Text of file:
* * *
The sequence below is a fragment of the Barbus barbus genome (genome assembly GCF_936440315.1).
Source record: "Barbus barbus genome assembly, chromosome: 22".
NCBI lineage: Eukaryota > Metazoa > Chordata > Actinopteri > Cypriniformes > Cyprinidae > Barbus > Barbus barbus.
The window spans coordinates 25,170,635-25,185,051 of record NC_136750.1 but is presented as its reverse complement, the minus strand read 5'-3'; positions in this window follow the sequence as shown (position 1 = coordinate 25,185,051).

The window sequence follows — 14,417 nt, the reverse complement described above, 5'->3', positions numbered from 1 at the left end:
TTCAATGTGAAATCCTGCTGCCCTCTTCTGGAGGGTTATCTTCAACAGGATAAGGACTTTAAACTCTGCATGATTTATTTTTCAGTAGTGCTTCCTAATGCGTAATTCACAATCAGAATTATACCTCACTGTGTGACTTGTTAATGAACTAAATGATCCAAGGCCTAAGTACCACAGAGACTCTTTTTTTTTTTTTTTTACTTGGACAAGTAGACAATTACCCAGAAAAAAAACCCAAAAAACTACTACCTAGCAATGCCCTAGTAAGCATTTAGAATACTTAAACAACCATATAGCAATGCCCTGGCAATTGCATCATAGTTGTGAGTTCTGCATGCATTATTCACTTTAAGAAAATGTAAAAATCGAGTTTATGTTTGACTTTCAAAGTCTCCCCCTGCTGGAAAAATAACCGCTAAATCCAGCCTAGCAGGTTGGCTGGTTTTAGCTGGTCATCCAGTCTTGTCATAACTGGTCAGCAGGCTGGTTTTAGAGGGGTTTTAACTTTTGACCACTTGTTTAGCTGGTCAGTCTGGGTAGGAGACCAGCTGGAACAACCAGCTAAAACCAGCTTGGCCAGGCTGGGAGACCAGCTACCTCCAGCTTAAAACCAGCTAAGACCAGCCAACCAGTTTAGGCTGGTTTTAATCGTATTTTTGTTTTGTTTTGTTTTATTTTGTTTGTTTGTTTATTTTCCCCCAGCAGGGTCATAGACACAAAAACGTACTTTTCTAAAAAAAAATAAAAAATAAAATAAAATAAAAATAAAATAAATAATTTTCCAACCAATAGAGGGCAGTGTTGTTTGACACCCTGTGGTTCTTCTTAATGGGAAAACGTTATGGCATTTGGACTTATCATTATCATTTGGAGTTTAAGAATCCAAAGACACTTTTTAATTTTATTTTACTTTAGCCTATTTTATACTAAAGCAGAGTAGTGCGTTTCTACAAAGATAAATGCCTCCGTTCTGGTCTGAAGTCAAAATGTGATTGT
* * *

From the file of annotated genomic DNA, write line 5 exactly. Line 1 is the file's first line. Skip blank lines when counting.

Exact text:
The window sequence follows — 14,417 nt, the reverse complement described above, 5'->3', positions numbered from 1 at the left end: